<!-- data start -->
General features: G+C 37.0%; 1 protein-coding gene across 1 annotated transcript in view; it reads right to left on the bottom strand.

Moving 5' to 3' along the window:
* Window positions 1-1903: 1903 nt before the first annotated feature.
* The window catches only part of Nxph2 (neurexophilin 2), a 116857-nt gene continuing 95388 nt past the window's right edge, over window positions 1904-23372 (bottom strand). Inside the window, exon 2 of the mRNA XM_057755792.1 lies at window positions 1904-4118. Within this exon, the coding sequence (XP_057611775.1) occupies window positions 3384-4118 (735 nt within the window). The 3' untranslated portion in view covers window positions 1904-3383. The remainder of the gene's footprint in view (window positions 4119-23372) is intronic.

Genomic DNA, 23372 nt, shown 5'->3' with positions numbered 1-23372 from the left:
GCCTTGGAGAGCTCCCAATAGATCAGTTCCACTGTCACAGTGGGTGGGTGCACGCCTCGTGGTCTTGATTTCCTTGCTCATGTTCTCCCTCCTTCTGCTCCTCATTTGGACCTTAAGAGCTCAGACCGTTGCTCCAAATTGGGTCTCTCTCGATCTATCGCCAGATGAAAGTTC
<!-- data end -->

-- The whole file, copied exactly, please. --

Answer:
General features: G+C 37.0%; 1 protein-coding gene across 1 annotated transcript in view; it reads right to left on the bottom strand.

Moving 5' to 3' along the window:
* Window positions 1-1903: 1903 nt before the first annotated feature.
* The window catches only part of Nxph2 (neurexophilin 2), a 116857-nt gene continuing 95388 nt past the window's right edge, over window positions 1904-23372 (bottom strand). Inside the window, exon 2 of the mRNA XM_057755792.1 lies at window positions 1904-4118. Within this exon, the coding sequence (XP_057611775.1) occupies window positions 3384-4118 (735 nt within the window). The 3' untranslated portion in view covers window positions 1904-3383. The remainder of the gene's footprint in view (window positions 4119-23372) is intronic.

Genomic DNA, 23372 nt, shown 5'->3' with positions numbered 1-23372 from the left:
GCCTTGGAGAGCTCCCAATAGATCAGTTCCACTGTCACAGTGGGTGGGTGCACGCCTCGTGGTCTTGATTTCCTTGCTCATGTTCTCCCTCCTTCTGCTCCTCATTTGGACCTTAAGAGCTCAGACCGTTGCTCCAAATTGGGTCTCTCTCGATCTATCGCCAGATGAAAGTTC